Settlers, Schoolteachers, and Suffragists: Female Homesteading in South Dakota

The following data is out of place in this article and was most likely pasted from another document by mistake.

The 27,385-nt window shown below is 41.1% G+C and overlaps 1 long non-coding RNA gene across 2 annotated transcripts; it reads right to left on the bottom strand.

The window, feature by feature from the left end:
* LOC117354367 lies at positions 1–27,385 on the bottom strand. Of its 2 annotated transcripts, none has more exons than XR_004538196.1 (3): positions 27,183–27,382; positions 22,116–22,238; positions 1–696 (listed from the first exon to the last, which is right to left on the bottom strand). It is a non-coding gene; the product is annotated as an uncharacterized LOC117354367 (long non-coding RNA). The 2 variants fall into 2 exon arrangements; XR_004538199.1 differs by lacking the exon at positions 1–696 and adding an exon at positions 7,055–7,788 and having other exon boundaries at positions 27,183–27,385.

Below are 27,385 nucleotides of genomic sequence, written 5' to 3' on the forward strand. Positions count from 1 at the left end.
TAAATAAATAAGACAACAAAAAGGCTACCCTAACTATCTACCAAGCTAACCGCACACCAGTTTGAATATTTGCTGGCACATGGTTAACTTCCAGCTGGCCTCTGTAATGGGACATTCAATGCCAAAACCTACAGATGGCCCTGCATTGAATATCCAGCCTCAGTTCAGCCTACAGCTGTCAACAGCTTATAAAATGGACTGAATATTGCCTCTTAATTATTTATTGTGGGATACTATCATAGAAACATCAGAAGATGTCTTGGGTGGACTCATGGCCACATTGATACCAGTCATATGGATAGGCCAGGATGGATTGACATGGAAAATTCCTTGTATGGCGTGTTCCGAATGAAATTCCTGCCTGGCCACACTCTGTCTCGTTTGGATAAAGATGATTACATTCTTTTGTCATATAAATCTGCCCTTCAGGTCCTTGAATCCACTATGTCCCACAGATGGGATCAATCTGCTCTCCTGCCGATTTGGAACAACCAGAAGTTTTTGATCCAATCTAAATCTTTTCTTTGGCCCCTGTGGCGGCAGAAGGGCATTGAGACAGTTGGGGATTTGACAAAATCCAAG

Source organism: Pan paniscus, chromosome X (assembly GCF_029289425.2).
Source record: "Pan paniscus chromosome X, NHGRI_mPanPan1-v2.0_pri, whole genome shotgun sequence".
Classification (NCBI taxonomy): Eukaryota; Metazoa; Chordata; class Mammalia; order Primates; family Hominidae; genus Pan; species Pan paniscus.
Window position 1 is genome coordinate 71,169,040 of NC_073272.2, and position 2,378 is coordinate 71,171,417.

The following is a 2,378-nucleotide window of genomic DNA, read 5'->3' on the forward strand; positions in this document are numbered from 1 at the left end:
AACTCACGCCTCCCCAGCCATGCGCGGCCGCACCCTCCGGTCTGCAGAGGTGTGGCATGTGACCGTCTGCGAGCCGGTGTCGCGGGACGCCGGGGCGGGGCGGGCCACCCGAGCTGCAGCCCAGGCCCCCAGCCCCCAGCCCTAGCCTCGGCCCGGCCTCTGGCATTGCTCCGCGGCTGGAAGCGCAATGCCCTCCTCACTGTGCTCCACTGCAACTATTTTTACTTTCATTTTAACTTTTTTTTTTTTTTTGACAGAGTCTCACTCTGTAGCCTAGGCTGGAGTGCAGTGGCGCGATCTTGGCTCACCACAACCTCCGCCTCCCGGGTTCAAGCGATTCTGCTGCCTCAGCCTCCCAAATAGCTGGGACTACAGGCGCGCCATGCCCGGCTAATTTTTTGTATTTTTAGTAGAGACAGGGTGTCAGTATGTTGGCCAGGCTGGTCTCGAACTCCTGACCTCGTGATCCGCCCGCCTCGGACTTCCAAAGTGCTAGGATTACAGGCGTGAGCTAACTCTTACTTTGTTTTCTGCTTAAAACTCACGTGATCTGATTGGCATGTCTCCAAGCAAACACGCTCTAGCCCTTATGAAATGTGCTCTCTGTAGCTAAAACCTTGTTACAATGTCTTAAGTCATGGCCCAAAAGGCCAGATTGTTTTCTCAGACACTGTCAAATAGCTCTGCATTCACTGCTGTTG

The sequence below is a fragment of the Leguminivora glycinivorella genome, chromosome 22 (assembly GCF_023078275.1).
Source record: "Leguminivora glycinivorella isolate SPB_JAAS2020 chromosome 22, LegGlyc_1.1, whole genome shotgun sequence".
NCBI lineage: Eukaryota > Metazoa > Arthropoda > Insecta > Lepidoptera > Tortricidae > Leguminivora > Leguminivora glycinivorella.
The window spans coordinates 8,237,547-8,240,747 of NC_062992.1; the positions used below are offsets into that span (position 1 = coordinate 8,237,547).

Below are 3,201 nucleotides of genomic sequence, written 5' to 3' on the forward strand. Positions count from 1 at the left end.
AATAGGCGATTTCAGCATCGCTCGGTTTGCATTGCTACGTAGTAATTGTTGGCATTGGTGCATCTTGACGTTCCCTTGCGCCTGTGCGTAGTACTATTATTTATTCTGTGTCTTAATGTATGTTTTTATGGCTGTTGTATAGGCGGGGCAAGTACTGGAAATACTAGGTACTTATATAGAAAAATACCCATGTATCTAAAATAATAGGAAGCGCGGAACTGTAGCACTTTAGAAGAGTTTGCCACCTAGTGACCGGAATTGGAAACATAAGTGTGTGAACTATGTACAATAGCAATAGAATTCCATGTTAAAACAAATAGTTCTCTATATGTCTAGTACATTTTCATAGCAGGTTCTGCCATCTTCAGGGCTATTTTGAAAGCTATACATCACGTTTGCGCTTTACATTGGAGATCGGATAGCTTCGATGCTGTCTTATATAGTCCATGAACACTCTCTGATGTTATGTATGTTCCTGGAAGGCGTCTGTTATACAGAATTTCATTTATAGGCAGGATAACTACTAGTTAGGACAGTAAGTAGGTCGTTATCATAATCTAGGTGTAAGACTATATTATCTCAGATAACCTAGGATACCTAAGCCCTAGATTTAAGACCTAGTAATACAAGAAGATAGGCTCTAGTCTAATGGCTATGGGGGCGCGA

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Imagine packing all your possessions into a couple of trunks and leaving your home. You travel by train to South Dakota, sight unseen, to file a claim to the land so you can become a homesteader. The passage of the Homestead Act in 1862 allowed any American citizen, who was at least 21 years old, and head of their household to obtain up to 160 acres of land. This landmark act even allowed single women to own land. For women, homesteading was both a dream and a means to escape the family home in the early twentieth century, and provided them with economic and individual freedom during a transformative time in America. Before 1901, women accounted for less than ten percent of homesteaders. At the turn of the twentieth century, women gained more civil rights, and socially, it was becoming more “acceptable” for women to work outside of the home. Between 1901 and 1920, women accounted for fifteen percent of all homestead entries. “Settlers, Schoolteachers, and Suffragists: Female Homesteading in South Dakota” details the positive effect homesteading had on women during the early twentieth century by giving them opportunity and agency in South Dakota. In this exhibit, you will meet female homesteaders who took a chance to improve their lives through land ownership and follow their triumphs and tribulations through the years. From settling to school teaching to gaining the vote, homesteading offered women greater autonomy in South Dakota.